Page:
Friday, February 17, 2012

Pass It On

My granddaughters complained: "I will be fifteen when the twins are five." "I will be twenty when the twins are ten." A gap. Cousins years apart.

"Girls, you will be like aunts or big sisters to the babies. You can baby sit for them. You can teach them."

"What can we teach them," Gabby asked.

"Pass on what I have taught you," I said. "You can teach them about nature. You can talk to them about things they don't know. You can be very important to them by spending time with them."

My father never told me to pass it on. He never told me that I might want to show my children the wonders he showed to me. And, in all honesty, I'm not so sure that I did spend that much time with my children as my father did with me. Yet, as a grandparent, I now know what a gift I had from all I learned from Dad.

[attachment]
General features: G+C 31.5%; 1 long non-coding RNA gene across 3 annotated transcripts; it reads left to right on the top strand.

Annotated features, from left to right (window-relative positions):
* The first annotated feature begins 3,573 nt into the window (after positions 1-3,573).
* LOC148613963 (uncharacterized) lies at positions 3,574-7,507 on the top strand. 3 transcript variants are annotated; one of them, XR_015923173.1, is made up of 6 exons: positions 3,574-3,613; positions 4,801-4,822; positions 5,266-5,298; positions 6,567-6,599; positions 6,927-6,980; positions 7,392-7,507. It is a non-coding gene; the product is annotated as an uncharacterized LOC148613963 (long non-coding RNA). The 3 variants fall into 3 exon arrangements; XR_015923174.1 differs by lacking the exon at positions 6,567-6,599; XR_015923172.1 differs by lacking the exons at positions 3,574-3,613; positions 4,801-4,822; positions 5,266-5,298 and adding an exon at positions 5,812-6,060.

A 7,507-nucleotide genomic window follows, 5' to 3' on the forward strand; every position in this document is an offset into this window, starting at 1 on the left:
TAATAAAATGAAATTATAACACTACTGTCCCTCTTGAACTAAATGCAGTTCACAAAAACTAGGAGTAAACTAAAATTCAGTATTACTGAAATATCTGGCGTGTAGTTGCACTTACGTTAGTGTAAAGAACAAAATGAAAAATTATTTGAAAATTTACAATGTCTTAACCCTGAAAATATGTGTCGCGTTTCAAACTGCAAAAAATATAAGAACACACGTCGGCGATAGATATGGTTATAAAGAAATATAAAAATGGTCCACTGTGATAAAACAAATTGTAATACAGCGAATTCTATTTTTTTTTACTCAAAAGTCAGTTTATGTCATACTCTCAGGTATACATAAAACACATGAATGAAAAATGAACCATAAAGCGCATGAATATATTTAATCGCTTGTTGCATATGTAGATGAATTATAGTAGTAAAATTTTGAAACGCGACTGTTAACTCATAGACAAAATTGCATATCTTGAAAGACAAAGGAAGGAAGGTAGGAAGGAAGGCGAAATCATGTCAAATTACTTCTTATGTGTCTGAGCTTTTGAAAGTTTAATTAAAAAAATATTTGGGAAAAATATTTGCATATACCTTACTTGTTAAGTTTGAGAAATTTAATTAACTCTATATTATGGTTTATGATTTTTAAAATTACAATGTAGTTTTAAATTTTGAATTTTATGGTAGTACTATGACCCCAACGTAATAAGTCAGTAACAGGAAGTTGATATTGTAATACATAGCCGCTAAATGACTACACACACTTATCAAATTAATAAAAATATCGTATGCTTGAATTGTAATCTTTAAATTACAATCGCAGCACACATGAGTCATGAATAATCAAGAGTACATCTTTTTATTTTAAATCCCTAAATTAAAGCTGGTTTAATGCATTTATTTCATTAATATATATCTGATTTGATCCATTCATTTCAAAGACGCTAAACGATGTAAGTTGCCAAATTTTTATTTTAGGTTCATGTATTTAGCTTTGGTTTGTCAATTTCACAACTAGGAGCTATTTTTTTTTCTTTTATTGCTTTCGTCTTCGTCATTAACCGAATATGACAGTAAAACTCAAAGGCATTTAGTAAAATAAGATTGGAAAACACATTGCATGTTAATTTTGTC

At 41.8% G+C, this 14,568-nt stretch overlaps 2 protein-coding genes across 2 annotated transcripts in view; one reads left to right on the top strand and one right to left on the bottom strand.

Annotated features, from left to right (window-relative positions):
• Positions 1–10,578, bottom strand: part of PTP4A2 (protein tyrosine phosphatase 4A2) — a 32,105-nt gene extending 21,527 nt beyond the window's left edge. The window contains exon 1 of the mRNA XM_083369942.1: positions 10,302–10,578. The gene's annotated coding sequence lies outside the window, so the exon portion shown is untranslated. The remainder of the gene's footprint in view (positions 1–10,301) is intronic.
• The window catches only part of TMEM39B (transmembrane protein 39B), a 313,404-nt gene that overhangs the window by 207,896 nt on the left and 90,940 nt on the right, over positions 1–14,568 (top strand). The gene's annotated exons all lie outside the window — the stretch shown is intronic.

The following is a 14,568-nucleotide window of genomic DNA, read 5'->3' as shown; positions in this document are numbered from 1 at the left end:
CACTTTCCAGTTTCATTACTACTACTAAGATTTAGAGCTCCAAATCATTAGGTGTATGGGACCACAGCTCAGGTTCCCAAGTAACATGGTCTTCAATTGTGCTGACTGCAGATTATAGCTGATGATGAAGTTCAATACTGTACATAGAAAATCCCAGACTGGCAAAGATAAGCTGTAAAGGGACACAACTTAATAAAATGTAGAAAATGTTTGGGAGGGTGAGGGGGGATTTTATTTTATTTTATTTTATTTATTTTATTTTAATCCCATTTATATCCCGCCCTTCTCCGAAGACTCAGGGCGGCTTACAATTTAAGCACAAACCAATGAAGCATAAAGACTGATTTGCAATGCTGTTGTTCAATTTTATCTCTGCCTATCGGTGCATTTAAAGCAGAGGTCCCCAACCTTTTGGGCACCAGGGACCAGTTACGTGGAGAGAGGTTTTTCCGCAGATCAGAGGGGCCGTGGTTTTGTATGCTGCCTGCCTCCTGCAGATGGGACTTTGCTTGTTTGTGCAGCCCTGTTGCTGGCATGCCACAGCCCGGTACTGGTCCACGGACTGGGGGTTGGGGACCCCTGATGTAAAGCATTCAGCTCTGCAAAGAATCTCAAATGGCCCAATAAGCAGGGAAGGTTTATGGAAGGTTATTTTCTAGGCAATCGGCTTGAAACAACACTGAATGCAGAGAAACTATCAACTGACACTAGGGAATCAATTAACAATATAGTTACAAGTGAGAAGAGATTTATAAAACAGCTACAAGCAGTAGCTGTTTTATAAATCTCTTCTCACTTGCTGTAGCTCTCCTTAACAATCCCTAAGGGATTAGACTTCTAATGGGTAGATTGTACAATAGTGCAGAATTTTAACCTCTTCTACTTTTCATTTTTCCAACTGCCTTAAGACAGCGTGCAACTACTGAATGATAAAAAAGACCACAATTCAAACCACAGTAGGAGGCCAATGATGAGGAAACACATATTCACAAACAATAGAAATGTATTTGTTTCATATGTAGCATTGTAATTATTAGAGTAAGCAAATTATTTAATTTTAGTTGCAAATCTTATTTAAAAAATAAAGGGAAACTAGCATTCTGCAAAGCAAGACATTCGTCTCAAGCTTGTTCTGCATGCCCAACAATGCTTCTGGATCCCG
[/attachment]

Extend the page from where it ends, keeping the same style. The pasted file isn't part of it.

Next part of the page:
Sure, it's a new twist from the ways I learned to love nature. I no longer live on a farm. I no longer live where the creek runs by and woods hides adventure. We have nature parks. We have treed yards full of all sorts of flora and squirrels.

My father left a wonderful heritage to me. It would be selfish for me not to pass it on.

"Can we make nature collages?" Gabby asked.

We walked the neighborhood picking up lichen, beautiful leaves, pine cones and moss. With glue, we fastened them to a paper plate in beautiful arrangements. Our collages were given as gifts or kept until they fell apart....or ants crawled out of them.

Yes, we will make nature collages....collages of generations learning from one another and passing on the gifts of the earth....from grandchild to grandchild.

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